Wednesday, May 31, 2017

The 50th Anniversary Of The Summer Of Love- Botticelli’s 115th Dream-With Botticelli’s “Venus” In Mind

By Special Guest Alex James

[Frankly my oldest brother Alex, who after all is over ten years older than I am, and I have never been all that close. Maybe that is natural due our age differences and of his decided and vocally not wanting to have an unruly younger brother tagging along while he and his vaunted corner boys did their thing. Later the gap widened as his lawyerly pursues were far removed as a rule from my own social and cultural concerns. A few weeks ago though, knowing that I write for a number of blogs, including here at American Left History, and in various smaller print journals he approached me on behalf of he and his “corner boys,” at least the ones still standing some fifty years later, to help organize and write a small tribute booklet in honor of their fallen comrade and fellow corner boy, Peter Paul Markin, who led them west in the great Summer of Love, San Francisco, 1967 explosion. I took on the tasks after Alex explained to me that he had been smitten with a nostalgia bug when he had gone to a legal conference out there by an exhibit at the deYoung Museum out in Frisco town, The Summer of Love Experience, being presented to honor the 50th anniversary of the events of that summer.

Fair enough. I was glad to help out since I only knew the events second-hand and have always been interested in writing about and have written extensively about that period. As a result I had thought that the experience of putting out a small publication where we had to maybe for the first time in our lives work closely together “bonded” Alex and me somewhat. Fair enough again. Now though the guy is all hopped up, maybe showing signs of senility for all I know, about an exhibition he had seen at the Boston Museum of Fine Arts where they have Botticelli’s Venus on display. As far as I know Alex could have given a rat’s ass about art, about the Renaissance back in the day or anything since not connected with his law practice. But the other day he asked me for some space here to talk about how that Botticelli painting at the exhibition reminded him about some love interest he had had during that summer of love period. What can I say. He is after all my brother.  Zack James]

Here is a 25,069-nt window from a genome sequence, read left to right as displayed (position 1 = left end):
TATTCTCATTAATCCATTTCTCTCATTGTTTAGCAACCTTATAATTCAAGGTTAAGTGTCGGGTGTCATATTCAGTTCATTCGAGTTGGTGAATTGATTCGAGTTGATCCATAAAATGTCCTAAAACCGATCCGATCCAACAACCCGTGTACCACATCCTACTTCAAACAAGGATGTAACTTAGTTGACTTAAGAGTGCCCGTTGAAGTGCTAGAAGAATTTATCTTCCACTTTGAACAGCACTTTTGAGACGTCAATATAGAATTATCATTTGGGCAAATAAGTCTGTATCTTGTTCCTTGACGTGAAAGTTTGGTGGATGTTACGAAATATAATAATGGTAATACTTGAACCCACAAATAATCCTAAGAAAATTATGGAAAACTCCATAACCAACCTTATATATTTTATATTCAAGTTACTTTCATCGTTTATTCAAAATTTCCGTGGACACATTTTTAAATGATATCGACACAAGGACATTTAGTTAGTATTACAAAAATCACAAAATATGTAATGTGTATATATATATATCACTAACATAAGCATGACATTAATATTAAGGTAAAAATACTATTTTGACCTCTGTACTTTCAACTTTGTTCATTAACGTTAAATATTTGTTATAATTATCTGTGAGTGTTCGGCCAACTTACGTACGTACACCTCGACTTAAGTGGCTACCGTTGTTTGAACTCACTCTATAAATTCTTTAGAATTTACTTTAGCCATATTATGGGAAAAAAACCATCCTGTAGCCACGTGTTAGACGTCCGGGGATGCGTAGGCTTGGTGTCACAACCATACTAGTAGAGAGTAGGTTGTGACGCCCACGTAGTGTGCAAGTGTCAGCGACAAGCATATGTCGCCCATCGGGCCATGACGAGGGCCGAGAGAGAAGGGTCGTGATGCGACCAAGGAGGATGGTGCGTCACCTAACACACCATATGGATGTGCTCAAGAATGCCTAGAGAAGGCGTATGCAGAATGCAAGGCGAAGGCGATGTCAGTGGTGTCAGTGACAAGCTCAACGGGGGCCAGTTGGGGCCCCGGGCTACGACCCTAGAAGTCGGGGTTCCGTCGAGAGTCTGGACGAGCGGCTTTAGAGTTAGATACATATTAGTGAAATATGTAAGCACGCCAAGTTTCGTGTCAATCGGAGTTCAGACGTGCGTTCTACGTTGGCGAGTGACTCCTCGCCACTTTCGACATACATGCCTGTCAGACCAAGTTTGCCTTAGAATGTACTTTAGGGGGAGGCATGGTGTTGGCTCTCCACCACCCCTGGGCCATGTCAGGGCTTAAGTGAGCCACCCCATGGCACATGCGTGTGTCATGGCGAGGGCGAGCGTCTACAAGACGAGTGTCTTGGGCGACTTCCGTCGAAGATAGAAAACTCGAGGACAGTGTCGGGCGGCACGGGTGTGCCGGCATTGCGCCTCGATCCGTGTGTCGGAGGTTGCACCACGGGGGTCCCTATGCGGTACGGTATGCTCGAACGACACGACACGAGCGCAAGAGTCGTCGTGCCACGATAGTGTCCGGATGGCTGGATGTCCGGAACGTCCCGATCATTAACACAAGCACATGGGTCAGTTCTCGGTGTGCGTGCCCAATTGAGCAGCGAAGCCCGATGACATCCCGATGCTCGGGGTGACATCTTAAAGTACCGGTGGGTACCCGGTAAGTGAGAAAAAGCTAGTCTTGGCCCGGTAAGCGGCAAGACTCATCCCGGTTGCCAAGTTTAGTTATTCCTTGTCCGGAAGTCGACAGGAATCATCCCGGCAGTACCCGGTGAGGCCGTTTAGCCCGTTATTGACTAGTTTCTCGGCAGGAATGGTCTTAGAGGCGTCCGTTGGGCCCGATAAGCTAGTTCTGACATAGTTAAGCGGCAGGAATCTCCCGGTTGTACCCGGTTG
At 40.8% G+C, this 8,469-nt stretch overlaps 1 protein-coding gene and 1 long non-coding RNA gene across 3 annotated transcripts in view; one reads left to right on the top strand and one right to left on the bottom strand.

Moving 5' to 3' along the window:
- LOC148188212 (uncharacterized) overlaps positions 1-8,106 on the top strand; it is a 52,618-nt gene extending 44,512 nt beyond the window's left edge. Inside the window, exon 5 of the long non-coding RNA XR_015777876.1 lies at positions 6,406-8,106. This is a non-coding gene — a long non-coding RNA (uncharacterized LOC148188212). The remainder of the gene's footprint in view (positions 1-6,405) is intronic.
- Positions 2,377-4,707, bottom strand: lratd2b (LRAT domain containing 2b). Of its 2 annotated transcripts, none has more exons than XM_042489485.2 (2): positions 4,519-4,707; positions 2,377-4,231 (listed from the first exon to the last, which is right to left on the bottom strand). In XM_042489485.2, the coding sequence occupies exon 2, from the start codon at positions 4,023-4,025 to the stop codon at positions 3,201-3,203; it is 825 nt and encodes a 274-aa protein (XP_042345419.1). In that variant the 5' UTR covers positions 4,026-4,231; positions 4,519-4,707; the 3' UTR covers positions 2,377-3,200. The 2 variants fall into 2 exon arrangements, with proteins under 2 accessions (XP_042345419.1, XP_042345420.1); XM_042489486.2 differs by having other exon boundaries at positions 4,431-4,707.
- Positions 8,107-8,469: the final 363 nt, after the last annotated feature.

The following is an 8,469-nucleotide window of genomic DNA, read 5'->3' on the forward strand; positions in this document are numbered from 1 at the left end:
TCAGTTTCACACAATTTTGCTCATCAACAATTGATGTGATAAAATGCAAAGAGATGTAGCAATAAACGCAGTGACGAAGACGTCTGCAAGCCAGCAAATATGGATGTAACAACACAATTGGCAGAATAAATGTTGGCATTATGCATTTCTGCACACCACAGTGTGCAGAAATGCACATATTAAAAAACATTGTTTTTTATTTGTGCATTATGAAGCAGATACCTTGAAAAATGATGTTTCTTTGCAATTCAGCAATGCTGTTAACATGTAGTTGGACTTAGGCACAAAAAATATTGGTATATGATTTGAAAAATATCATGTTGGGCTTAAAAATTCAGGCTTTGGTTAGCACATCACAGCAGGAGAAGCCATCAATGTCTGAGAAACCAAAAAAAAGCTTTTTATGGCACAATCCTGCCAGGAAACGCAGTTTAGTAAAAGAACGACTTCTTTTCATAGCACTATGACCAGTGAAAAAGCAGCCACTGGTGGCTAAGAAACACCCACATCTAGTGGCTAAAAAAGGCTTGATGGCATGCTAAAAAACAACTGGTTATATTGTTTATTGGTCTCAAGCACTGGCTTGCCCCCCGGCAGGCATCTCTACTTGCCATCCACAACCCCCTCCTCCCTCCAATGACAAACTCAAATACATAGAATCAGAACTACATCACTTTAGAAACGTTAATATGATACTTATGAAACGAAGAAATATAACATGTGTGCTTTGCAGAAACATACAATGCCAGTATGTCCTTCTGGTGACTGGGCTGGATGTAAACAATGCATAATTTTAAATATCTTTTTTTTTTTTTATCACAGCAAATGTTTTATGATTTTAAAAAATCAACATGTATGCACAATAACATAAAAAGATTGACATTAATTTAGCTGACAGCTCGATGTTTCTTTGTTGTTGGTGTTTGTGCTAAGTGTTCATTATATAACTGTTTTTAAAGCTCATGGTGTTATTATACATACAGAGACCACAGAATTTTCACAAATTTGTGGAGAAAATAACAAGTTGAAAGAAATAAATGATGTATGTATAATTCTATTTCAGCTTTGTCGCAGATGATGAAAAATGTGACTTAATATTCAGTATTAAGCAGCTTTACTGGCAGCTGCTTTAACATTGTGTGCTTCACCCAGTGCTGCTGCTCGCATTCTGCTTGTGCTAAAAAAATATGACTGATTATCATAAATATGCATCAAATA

[I had written the basics of the small piece I wished to present here about a young girl that I had met out in San Francisco, Jewel Night Star, when I was out there after the Scribe [Peter Paul Markin] got a bunch of us to head out west in late summer 1967. (I will explain that whole moniker business, that serious need to “reinvent” ourselves below but just know now that I was always known out there as Cowboy, or Cowboy Angel, depending on my mood, the day, hell maybe the drug intake) That was before I read my youngest brother Zack’s introduction. I felt compelled to add a note here to announce to what he always likes to call a “candid world” that I am neither senile nor have I been in the past, a past Zack, tied up with his various writing projects about times that he has only lived through vicariously totally oblivious to the call of culture, to the call of art and artifact. What more can I say though as he is my host here. Oh, yes, he is also after all my brother. Alex James.]

I would be the last person in the world to deny that memories, good and bad, creep up on a person sometimes in unusual ways. (Of course in my law practice I have had to pay short shrift in general to anything to do with memory on behalf of my clients but that is out of professional necessity to keep the buggers from huge jail time or cash outlays.) Recently this came home to me in a very odd way. I had been out in San Francisco to attend a law conference which I do periodically to confer with other lawyers in my special areas of concern when as I was entering the BART transit station on Powell Street I noticed on a passing bus an advertisement for an exhibition called The Summer of Love Experience being put on at the deYoung Museum in Golden Gate Park to commemorate the 50th anniversary of that wild west experiment. That set off the first series of memory bells which forced me to take some time out to go see what they had produced about those long ago times.